My 2015 Summer Reading List

Imagine a mashup of The Devil Wears Prada and In Good Company . The story is heavily inspired by All About Eve (which you must watch immediately if you never have): when 42-year-old Glossy magazine editor Imogen Tate returns from a 6-month sabbatical, she finds that her fill-in, a twenty-something Harvard Business School grad, is actively trying to usurp her position—permanently. (And worse—turn the magazine into an app!) Not great literature, but tons of fun.
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Ann Patchett called this the best book she read in 2014, a fabulous book club pick, and a moving true story. That's enough for me. When Chile's San Jose mine collapsed in August 2010, thirty-three miners were trapped beneath thousands of feet of rock for 69 days—longer than anyone thought they could survive. While they were still trapped in the mine, the men agreed that if they told their story, they would only do it together. On their release, they entrusted Pulitzer Prize-winning author Tobar with its telling.
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I resisted reading this for a year because it sounded so heavy: it's a personal meditation on aging, death, and dying. But Gawande, a surgeon by trade, tackles weighty issues by sharing lots of stories to go with the research, making this book eminently readable. Ultimately, this book is about what it means—medically and philosophically—to live a good life. I'm so glad I didn't wait longer to read this: this book gave me a much better understanding of the wants and needs of my own aging family members. I found all the superlatives I'd heard bandied about to hold true: it's riveting, absorbing, paradigm-shifting, life-changing.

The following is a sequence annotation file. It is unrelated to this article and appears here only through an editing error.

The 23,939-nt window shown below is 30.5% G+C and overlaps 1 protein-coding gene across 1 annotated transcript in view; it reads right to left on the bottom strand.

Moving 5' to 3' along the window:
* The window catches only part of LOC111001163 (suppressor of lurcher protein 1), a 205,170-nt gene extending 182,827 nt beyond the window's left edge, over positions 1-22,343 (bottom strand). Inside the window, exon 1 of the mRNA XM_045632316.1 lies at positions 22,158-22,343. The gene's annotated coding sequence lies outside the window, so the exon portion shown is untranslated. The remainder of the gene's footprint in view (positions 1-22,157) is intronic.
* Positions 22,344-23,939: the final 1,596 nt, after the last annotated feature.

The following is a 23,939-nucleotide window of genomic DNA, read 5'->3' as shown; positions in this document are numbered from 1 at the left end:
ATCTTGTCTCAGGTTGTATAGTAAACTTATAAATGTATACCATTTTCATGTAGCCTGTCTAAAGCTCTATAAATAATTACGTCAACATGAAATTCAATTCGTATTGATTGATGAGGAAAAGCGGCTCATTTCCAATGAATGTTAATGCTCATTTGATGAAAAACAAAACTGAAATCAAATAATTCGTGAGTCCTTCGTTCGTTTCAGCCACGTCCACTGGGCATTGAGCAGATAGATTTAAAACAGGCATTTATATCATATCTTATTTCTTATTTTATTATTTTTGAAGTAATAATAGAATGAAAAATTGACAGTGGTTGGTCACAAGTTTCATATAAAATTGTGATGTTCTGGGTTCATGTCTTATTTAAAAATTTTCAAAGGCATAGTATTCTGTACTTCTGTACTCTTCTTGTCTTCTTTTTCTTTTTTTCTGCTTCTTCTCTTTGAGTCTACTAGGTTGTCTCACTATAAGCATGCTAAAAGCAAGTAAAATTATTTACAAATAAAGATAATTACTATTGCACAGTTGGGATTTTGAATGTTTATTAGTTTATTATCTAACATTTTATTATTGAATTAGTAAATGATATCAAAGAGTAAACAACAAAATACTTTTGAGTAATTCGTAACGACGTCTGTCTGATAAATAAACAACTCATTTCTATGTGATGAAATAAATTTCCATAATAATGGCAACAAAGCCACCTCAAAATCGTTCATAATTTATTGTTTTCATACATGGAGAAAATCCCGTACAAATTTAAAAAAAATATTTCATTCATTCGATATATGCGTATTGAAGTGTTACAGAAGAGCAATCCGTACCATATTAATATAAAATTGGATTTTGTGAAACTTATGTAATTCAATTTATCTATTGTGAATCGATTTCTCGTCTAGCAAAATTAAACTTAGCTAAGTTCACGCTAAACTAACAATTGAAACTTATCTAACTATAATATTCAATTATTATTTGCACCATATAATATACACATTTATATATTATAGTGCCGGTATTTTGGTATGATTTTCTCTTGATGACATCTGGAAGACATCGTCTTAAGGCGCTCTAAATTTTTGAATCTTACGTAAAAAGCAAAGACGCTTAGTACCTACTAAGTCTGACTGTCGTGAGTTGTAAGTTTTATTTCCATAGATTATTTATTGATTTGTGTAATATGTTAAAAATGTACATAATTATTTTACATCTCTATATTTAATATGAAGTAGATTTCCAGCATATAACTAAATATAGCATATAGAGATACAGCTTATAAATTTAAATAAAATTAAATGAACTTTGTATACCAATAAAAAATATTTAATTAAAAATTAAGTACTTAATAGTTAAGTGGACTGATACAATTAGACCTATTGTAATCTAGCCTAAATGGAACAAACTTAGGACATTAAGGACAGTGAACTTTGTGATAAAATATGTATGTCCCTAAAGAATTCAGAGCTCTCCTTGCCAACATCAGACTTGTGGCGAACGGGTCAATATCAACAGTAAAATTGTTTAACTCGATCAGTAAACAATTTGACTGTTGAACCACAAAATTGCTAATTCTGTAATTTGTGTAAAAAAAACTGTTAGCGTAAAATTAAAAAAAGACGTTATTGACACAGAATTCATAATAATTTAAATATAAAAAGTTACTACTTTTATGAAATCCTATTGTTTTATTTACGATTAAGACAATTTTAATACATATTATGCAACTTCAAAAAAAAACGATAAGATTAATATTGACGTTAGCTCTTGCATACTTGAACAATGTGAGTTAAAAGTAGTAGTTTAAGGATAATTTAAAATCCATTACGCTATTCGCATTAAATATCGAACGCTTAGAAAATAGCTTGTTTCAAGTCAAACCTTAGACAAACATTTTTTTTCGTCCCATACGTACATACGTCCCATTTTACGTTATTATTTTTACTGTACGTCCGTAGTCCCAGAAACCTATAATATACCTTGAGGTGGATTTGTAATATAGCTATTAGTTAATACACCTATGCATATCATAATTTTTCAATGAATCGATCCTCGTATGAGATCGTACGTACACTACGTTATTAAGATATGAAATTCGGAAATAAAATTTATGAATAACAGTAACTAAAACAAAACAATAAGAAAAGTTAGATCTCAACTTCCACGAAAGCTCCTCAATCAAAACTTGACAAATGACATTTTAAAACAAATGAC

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Public shaming used to be a common punishment, but it was stopped long ago: not because it was ineffective, but because it was deemed far too cruel. But with the dawn of social media, public shaming is back in a big way, and it's being carried out by ordinary people. Ronson walks the reader through some recent examples of lives ruined over one public mistake: a fabricated quote in a book, one ill-considered tweet, one Facebook photo that went viral. This is one of the scariest books I've read in a long time, and I'm not saying that lightly. An important but uncomfortable read for anyone on social media, and that's most of us.
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When I asked what books every woman's gotta read, Alcott's 1869 novel about New England sisters growing up in the Civil War Era was an overwhelming crowd favorite. I only recently learned that Alcott herself didn't want to write Little Women: when a publisher asked her to write a book for girls, she put aside the thrillers she'd been writing and wrote about the only girls she knew— her sisters. The book's unexpected success changed her life and literary career.
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